On January 21, 2014, in Big Lagoon Rancheria v. California, a divided panel of the U.S. Court of Appeals for the Ninth Circuit reversed the order of the U.S. District Court for the Northern District of California directing the State of California to negotiate with the Big Lagoon Rancheria toward the development of a gaming facility on the tribe’s trust lands. The issues in Big Lagoon arose from a collateral attack, long after land had been taken into trust and administrative and legal avenues to challenge that decision had expired. This Comment argues that the Ninth Circuit’s reliance on the 2009 U.S. Supreme Court decision Carcieri v. Salazar was improper, as that decision dealt with a timely challenge under the Administrative Procedure Act (“APA”). Further, this Comment urges the en banc panel of the Ninth Circuit to rely on the 2008 U.S. Court of Appeals for the Ninth Circuit’s decision in Guidiville Band of Pomo Indians v. NGV Gaming. This Comment also asserts that, beyond the legal reasoning, there are a myriad of public policy reasons for which the Ninth Circuit should decline to extend Carcieri to Big Lagoon.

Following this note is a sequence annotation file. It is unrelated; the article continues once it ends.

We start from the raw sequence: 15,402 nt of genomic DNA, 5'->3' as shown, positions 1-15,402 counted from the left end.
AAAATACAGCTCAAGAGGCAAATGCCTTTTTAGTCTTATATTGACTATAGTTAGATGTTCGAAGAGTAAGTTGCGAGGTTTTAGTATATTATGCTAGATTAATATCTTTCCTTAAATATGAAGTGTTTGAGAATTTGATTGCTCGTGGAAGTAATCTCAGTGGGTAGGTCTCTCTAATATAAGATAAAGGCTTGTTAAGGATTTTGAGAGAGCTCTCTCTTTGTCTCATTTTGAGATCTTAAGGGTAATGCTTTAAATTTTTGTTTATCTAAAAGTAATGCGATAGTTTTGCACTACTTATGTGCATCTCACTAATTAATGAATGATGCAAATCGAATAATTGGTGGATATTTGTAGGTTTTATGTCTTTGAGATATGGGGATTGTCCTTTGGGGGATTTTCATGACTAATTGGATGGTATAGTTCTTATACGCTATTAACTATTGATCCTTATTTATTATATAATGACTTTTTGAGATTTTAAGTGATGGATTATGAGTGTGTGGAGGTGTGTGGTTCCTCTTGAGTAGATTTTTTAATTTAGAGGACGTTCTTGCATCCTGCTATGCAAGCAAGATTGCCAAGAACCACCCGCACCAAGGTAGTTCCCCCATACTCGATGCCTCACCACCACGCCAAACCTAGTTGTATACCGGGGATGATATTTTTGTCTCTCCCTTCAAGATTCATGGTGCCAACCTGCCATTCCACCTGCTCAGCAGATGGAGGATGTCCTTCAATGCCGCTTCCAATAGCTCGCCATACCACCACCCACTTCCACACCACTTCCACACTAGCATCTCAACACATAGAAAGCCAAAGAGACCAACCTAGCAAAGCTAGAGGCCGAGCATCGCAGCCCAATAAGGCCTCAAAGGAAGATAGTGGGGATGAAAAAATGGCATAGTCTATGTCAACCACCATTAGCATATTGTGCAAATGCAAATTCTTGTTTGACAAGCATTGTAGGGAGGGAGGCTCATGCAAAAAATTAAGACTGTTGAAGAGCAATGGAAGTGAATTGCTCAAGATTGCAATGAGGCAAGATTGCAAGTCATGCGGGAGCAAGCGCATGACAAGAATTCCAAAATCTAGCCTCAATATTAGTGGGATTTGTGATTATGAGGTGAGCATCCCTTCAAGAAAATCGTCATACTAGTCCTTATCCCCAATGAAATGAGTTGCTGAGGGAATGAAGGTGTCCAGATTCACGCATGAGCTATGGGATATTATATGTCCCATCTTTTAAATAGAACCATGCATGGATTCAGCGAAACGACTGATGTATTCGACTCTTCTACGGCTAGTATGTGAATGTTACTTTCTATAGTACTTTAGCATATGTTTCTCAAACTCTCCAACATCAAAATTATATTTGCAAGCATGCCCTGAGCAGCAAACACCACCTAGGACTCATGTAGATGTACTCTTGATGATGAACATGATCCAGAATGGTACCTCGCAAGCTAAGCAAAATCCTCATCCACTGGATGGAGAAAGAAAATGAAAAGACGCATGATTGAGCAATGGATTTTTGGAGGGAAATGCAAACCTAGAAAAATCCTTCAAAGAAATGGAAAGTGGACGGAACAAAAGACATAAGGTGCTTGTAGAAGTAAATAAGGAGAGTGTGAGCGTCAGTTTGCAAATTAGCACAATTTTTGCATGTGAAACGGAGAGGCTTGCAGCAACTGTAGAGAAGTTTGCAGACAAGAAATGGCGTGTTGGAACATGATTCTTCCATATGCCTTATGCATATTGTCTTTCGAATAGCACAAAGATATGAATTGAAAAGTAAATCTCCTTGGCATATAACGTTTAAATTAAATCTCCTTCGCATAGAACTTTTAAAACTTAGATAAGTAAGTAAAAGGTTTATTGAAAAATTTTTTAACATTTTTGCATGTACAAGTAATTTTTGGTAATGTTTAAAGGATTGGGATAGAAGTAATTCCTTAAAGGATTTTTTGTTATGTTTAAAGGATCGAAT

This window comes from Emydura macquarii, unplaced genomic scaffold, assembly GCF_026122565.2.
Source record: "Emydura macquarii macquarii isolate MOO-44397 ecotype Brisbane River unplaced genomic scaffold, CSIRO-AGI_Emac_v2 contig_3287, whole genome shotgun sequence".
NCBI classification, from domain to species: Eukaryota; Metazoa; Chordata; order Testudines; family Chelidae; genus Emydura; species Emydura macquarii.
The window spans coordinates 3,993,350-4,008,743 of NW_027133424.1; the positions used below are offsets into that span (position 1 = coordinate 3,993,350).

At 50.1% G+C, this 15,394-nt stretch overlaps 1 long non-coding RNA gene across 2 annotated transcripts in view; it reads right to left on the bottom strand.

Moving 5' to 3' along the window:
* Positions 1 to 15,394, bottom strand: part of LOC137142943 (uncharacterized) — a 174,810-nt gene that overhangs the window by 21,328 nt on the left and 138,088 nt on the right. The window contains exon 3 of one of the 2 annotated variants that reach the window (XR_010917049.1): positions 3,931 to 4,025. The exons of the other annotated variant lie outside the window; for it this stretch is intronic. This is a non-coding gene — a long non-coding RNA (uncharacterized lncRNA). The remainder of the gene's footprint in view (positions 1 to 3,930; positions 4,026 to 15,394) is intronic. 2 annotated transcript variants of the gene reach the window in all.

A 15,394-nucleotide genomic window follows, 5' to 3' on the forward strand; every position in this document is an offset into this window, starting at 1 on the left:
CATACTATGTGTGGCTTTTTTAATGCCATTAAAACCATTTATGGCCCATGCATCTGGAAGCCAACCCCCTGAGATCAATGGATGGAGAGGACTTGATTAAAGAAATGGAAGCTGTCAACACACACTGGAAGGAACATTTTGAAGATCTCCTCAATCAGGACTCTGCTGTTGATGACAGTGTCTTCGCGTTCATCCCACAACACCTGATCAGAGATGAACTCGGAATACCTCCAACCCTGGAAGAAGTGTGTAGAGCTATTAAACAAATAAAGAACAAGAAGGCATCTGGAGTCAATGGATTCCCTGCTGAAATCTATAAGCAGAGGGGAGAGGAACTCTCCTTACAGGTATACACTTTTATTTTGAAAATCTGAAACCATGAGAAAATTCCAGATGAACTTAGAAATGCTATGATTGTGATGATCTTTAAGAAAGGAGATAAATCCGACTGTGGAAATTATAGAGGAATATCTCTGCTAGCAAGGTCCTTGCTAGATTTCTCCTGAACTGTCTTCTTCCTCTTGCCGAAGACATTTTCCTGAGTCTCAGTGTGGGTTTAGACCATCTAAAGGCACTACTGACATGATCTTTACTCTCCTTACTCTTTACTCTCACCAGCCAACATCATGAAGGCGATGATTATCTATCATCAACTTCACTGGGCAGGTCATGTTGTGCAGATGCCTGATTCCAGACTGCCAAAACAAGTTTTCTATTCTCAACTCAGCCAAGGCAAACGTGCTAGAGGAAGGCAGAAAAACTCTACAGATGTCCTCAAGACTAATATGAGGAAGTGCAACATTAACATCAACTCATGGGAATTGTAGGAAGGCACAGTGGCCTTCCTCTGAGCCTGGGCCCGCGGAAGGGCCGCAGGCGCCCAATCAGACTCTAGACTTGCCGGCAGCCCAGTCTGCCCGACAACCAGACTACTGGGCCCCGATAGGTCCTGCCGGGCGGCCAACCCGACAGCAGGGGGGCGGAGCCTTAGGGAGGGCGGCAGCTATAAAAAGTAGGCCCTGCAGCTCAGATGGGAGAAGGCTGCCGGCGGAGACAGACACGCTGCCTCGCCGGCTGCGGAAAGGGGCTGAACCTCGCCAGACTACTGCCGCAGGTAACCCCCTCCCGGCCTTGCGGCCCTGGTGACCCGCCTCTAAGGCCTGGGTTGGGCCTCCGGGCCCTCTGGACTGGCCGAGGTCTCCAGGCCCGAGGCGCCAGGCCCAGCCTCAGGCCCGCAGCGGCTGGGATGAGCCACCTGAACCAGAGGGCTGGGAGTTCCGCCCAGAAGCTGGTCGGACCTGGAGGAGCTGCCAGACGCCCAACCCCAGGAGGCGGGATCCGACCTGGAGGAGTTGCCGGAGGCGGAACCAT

Christian Vareika, Mere Speculation: Overextending Carcieri v. Salizar in Big Lagoon Rancheria v. California, 56 B.C.L. Rev. E. Supp. 180 (2015), http://lawdigitalcommons.bc.edu/bclr/vol56/iss6/14